Here’s the thing about the negative stories versus the positive stories. As I said in the Ends-of-the-World article, negative stories are often, one-time events. That’s not to say that some weren’t (aren’t) extremely tragic, disheartening, and downright scary. Part of that has to do with the fact that negative events are discussed on a continual loop on the nightly news. Just think about how many times you have heard the term coronavirus or COVID over the last six months. But for the most part, we move past these events over time.
In sharp contrast, most of the great scientific, medical, humanitarian, and technological breakthroughs listed above (and countless others missed or overlooked) are largely ignored by mainstream coverage and the general public. In large part, most of the events listed occurred with little to no fanfare outside of the community in which the breakthrough occurred. And yet, virtually all of these advancements are not one-time events but offer compounding benefits. This means the impact of these advancements isn’t linear, but exponential.
Look no further than the microprocessor invented in 1971.
Even though the microprocessor was invented 49 years ago, its effects are more evident today than we could possibly imagine. As a result of the microprocessor, the phone you hold in your hands (if you even want to call it a phone given its unbelievable capacity to do other things) and just about every other electronic device that makes our lives easier requires them. And the capabilities that the microprocessor enables has led to countless new innovations that could have never been possible otherwise.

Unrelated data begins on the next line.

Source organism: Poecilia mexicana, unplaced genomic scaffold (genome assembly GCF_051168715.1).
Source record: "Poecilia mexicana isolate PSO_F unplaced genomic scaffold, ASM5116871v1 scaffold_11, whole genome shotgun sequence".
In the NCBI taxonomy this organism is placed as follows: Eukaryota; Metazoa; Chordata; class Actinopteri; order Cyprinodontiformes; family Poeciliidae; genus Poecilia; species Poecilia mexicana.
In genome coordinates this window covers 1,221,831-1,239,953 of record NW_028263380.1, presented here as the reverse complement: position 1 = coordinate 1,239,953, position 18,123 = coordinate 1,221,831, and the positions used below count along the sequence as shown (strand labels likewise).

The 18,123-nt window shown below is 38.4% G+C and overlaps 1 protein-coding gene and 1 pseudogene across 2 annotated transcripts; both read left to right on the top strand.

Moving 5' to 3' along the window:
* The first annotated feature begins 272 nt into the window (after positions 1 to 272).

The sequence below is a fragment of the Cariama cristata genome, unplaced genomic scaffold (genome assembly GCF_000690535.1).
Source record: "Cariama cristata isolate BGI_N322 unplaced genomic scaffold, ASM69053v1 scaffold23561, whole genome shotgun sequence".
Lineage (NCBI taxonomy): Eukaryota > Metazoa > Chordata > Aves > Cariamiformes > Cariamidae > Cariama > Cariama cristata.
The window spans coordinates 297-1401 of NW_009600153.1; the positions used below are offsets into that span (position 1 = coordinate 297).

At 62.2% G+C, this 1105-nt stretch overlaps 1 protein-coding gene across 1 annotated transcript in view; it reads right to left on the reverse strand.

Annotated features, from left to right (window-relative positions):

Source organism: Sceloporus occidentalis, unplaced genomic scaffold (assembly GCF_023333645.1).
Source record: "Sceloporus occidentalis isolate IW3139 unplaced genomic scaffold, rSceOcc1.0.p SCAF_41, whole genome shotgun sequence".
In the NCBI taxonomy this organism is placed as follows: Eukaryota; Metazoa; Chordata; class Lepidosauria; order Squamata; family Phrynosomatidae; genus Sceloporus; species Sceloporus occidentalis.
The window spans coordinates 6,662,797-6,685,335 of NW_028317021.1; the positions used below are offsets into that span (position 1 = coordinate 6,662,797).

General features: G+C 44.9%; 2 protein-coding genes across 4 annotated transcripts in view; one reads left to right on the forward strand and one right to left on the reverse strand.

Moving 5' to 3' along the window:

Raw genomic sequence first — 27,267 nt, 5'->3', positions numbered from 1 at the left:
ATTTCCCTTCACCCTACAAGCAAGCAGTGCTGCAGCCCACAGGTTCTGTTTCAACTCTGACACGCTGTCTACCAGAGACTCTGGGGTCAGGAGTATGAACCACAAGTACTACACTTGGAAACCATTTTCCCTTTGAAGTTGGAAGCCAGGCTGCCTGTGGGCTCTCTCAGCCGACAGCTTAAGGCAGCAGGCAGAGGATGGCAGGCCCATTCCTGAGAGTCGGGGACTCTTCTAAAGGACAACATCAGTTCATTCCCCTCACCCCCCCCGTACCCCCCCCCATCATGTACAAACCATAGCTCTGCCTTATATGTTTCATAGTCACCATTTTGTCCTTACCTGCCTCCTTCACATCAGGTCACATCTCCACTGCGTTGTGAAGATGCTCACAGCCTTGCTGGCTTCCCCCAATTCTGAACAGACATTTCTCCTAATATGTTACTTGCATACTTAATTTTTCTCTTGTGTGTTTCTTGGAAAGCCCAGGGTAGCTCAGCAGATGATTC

Despite the exponential growth of technology in our daily lives, as we adapt to each individual breakthrough, these advancements become commodities in short order. Back in 1980, could you have envisioned the ability to access almost 100% of the world’s collective information from the palm of your hand using today’s smartphone technology? Something few people could even fathom just a couple of decades ago is now something we throw down on our coffee tables without a single thought.
When we focus on the negative news, pessimism rules our emotions because we can easily observe these types of negative events in the physical world while positive advancements fly under the radar until they become entrenched in our everyday lives without us even realizing it. And when we zoom out as this thought exercise encourages us to do, we realize that pessimism is quite counterintuitive.
The entirety of our lives has shown that pessimism is the exact opposite feeling you should have when it comes to advancements in human progress and, by extension, that of the stock markets.
The market, when it comes right down to it, follows human progress. How could it not? As one of the hundreds of possible examples, most of the component parts that make up the smartphone (and the companies that manufacture them) likely didn’t even exist the day you were born. And now the company that manufactures and sells the iPhone is one of the most valuable companies in the world. This is what I mean when the market actually follows human progress.
If we focus on the progress of the human race and what is likely to lie ahead, it becomes increasingly difficult for me to be anything but extremely optimistic. We must remember that what is being reported to us is the 1% of news that is likely to capture our attention and not the advancements that are likely to lead to a positive, and yet, unforeseeable future.
I am personally convinced, as Nick Murray would say, that optimism remains the only realism. I hope this offers some valuable perspective.
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I am a Financial Advisor in Pittsburgh and a CERTIFIED FINANCIAL PLANNER™ professional with Shorebridge Wealth Management. I enjoy helping clients and readers find sensible answers to retirement’s big questions. If I can answer any questions for you, feel free to Contact Me or if you think you might be a fit for our practice, see Who We Serve.